GENEVA, SWITZERLAND / BOOK MY PLACE – More than forty years have passed since the plane disaster in the Andes and the astounding survival of sixteen of them after Nando and Roberto, ill-equipped, weak and starving, made their desperate climb over the Andes to Chile.
Piers Paul Read’s Alive electrified the world and other survivors have given their accounts of the series of chilling episodes, the moments before the crash, the crash and ferocious suffering in the aftermath of severely injured survivors, the avalanche that took eight more of them, the horrifying news that rescue attempts had been abandoned, and the steady progression towards starvation of the group.
In a moving and harrowing account, Pedro Algorta has finally broken his silence, telling his personal story with no claims of heroism; an honest and gripping reliving of the ordeal from his original state of shock, through the stages of learning to cope at a high altitude in sub-zero temperatures; an explanation of how his survival instinct became part of the team’s working together to live another day. The account is so direct and honest that we are living his memories with him.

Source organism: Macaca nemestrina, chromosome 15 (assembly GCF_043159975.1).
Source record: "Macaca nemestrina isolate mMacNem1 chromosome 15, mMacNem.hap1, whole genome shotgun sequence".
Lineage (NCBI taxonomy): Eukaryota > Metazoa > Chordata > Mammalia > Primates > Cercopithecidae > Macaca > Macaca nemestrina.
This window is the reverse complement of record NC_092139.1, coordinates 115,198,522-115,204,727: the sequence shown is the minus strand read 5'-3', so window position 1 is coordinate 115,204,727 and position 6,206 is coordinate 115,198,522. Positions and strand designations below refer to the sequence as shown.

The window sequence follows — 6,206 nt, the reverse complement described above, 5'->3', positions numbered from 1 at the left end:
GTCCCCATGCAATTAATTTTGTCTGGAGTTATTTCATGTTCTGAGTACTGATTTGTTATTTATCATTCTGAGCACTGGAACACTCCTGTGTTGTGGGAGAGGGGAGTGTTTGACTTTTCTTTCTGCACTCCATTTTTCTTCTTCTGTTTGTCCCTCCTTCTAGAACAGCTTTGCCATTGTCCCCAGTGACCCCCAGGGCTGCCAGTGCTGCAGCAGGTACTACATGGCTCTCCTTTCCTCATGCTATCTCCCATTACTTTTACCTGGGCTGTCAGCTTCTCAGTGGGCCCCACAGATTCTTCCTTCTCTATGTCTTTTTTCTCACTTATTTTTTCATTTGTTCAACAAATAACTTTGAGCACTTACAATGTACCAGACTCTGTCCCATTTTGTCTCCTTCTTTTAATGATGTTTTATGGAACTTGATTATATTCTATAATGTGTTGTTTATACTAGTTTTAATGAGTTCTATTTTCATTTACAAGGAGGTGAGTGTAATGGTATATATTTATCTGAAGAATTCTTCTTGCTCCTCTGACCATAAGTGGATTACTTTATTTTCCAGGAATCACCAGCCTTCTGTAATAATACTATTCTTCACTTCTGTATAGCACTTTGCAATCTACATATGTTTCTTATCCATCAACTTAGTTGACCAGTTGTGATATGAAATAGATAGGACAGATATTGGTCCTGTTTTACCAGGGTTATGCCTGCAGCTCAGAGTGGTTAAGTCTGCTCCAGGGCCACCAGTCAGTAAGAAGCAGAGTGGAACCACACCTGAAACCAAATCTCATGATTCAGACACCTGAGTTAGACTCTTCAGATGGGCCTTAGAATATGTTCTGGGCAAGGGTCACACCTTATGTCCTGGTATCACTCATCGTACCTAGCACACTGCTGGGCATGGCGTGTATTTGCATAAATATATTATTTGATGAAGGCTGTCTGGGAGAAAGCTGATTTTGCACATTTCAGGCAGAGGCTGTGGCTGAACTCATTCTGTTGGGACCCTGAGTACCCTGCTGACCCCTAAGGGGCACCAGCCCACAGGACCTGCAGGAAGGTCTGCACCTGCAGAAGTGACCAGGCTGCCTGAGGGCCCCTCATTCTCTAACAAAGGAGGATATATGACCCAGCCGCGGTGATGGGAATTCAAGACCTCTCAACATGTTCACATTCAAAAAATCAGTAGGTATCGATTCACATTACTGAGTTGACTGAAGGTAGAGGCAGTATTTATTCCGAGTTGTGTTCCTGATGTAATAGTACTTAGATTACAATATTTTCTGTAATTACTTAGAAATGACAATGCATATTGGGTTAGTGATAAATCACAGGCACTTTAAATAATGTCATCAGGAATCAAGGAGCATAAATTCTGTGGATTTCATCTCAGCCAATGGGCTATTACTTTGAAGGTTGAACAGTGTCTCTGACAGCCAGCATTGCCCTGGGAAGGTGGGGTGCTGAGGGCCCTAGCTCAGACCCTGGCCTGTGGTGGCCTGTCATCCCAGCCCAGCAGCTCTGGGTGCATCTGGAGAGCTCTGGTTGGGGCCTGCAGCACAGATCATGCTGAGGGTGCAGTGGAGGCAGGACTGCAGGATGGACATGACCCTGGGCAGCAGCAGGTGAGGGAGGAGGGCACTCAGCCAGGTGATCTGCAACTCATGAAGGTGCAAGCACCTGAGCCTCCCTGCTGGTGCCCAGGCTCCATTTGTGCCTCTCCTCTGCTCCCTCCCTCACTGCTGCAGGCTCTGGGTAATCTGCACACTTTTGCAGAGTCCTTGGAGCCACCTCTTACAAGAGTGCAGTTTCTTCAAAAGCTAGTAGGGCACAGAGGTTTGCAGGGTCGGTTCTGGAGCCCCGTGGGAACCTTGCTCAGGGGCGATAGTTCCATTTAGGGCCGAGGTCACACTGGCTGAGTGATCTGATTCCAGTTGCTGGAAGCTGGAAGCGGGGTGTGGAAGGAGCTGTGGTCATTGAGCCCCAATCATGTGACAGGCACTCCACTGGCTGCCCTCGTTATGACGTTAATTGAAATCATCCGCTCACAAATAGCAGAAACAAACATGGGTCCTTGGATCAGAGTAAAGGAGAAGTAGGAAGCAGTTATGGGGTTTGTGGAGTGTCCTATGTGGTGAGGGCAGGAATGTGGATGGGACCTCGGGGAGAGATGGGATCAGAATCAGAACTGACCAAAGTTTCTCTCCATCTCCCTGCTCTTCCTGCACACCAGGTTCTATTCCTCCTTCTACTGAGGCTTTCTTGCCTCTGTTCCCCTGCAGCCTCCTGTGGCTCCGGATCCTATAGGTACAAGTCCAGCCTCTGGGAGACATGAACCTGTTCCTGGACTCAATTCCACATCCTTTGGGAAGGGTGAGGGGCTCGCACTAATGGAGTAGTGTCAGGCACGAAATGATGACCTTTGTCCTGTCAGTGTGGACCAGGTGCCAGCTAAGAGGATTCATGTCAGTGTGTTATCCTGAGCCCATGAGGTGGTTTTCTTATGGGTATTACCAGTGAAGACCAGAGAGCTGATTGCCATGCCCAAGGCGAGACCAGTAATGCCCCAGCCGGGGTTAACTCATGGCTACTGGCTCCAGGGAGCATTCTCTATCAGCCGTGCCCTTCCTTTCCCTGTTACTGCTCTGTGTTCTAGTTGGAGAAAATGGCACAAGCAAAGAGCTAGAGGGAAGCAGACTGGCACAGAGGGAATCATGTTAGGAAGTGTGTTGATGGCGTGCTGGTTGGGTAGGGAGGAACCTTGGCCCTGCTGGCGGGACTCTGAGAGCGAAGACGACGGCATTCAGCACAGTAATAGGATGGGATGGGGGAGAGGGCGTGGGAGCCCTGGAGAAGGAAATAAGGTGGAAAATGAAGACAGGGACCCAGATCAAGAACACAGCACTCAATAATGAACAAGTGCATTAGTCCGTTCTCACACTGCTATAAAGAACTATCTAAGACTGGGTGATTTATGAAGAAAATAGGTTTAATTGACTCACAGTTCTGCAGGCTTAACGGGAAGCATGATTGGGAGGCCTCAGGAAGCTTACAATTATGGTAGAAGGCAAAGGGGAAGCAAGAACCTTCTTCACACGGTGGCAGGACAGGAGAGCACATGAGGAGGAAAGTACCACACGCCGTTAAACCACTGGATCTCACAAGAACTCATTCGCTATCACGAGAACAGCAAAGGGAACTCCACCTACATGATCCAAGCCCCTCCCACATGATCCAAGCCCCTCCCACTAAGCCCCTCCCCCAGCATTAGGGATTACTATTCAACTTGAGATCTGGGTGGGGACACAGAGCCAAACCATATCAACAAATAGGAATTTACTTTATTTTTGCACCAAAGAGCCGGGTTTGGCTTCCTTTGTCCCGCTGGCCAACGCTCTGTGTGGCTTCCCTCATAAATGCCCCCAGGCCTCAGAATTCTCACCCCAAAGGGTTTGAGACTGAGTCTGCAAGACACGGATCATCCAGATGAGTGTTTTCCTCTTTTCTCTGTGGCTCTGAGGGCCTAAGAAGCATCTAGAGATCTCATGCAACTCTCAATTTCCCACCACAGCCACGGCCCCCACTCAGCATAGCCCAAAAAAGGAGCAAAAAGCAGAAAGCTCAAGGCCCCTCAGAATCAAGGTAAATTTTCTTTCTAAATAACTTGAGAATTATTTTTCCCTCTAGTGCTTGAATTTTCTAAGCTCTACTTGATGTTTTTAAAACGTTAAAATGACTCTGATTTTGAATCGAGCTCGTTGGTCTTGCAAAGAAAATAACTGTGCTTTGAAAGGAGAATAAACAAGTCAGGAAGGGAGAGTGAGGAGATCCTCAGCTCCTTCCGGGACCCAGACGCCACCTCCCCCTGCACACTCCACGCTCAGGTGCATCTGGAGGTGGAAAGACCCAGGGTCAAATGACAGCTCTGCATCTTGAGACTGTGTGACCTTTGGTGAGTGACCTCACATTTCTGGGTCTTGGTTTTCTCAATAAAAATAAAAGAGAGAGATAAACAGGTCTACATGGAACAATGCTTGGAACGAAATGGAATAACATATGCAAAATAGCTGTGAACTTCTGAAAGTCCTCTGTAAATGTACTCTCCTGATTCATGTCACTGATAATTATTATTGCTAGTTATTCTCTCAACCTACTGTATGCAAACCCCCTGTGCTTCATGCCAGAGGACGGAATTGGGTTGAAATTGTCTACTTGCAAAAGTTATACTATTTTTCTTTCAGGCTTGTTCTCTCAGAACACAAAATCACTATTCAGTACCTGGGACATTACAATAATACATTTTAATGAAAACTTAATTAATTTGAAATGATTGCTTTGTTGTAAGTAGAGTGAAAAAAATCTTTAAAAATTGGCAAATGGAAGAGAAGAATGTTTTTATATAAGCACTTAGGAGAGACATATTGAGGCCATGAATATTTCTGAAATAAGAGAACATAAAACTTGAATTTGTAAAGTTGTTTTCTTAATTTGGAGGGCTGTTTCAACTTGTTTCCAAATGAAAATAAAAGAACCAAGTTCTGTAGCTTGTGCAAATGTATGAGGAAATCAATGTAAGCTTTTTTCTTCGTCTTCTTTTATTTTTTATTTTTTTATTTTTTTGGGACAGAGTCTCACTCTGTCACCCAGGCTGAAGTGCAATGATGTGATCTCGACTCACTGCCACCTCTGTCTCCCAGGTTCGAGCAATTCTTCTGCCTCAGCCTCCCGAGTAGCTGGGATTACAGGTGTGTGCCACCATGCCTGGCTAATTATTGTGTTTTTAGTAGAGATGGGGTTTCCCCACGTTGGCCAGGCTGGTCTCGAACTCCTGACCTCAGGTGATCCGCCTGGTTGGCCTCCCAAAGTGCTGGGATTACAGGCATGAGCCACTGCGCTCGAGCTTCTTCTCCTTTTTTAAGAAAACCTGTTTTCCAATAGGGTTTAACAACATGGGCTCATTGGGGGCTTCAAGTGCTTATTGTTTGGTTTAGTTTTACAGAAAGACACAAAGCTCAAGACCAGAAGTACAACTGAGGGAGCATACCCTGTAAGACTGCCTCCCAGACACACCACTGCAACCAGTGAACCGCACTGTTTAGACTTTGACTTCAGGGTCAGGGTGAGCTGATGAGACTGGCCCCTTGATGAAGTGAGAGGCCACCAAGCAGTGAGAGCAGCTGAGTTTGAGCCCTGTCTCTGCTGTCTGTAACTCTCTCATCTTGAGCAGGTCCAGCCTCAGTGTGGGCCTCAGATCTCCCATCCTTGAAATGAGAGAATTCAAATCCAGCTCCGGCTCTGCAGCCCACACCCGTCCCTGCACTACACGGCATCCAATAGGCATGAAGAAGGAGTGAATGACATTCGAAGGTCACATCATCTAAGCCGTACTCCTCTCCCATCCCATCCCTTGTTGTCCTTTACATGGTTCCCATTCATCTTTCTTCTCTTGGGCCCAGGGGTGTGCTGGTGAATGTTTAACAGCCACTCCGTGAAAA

We learn of the aftermath; how the survivors returned to life, probably living the lives they would have lived had those 72 days never occurred. Part Two, Forty Years On, gives us Algorta’s reflections on the experience and his conviction that we are capable of climbing our own mountains.
This English translation of Las Montanas Siguen Alli was created by John Guiver who has twice visited the site of the crash. Algorta says “I would like to thank John Guiver who spontaneously offered to translate my book, and who, in the end, has provided me with a translation that has allowed me to express myself better in English than in my native language.”
The translation is superb with no rocky moments when the reader is conscious that he is reading a work that originally appeared in another language. I am privileged to know that John Guiver, before taking on this task, had no Spanish. In this astonishing feat, he has climbed his own mountain.